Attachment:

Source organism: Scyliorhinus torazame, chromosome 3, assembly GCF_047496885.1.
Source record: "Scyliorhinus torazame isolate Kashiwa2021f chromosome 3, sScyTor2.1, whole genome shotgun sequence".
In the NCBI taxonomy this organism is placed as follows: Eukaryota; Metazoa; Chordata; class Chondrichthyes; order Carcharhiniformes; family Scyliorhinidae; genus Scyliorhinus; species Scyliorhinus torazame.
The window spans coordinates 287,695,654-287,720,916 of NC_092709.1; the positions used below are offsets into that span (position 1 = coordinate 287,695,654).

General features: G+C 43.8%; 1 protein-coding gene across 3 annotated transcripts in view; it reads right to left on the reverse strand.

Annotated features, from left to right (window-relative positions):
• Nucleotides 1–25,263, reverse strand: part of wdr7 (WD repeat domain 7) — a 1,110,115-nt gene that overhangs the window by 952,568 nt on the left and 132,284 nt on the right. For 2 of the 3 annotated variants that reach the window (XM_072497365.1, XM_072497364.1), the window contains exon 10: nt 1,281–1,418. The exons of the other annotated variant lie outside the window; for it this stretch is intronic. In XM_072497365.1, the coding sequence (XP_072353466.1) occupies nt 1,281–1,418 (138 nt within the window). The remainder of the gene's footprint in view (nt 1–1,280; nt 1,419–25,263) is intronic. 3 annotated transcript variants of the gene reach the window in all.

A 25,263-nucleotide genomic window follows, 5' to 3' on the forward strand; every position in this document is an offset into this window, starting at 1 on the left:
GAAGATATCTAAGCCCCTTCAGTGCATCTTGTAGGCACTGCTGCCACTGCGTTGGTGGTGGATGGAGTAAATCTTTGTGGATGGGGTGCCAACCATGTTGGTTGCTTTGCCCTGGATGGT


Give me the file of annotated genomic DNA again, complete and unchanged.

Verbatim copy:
Source organism: Scyliorhinus torazame, chromosome 3, assembly GCF_047496885.1.
Source record: "Scyliorhinus torazame isolate Kashiwa2021f chromosome 3, sScyTor2.1, whole genome shotgun sequence".
In the NCBI taxonomy this organism is placed as follows: Eukaryota; Metazoa; Chordata; class Chondrichthyes; order Carcharhiniformes; family Scyliorhinidae; genus Scyliorhinus; species Scyliorhinus torazame.
The window spans coordinates 287,695,654-287,720,916 of NC_092709.1; the positions used below are offsets into that span (position 1 = coordinate 287,695,654).

General features: G+C 43.8%; 1 protein-coding gene across 3 annotated transcripts in view; it reads right to left on the reverse strand.

Annotated features, from left to right (window-relative positions):
• Nucleotides 1–25,263, reverse strand: part of wdr7 (WD repeat domain 7) — a 1,110,115-nt gene that overhangs the window by 952,568 nt on the left and 132,284 nt on the right. For 2 of the 3 annotated variants that reach the window (XM_072497365.1, XM_072497364.1), the window contains exon 10: nt 1,281–1,418. The exons of the other annotated variant lie outside the window; for it this stretch is intronic. In XM_072497365.1, the coding sequence (XP_072353466.1) occupies nt 1,281–1,418 (138 nt within the window). The remainder of the gene's footprint in view (nt 1–1,280; nt 1,419–25,263) is intronic. 3 annotated transcript variants of the gene reach the window in all.

A 25,263-nucleotide genomic window follows, 5' to 3' on the forward strand; every position in this document is an offset into this window, starting at 1 on the left:
GAAGATATCTAAGCCCCTTCAGTGCATCTTGTAGGCACTGCTGCCACTGCGTTGGTGGTGGATGGAGTAAATCTTTGTGGATGGGGTGCCAACCATGTTGGTTGCTTTGCCCTGGATGGT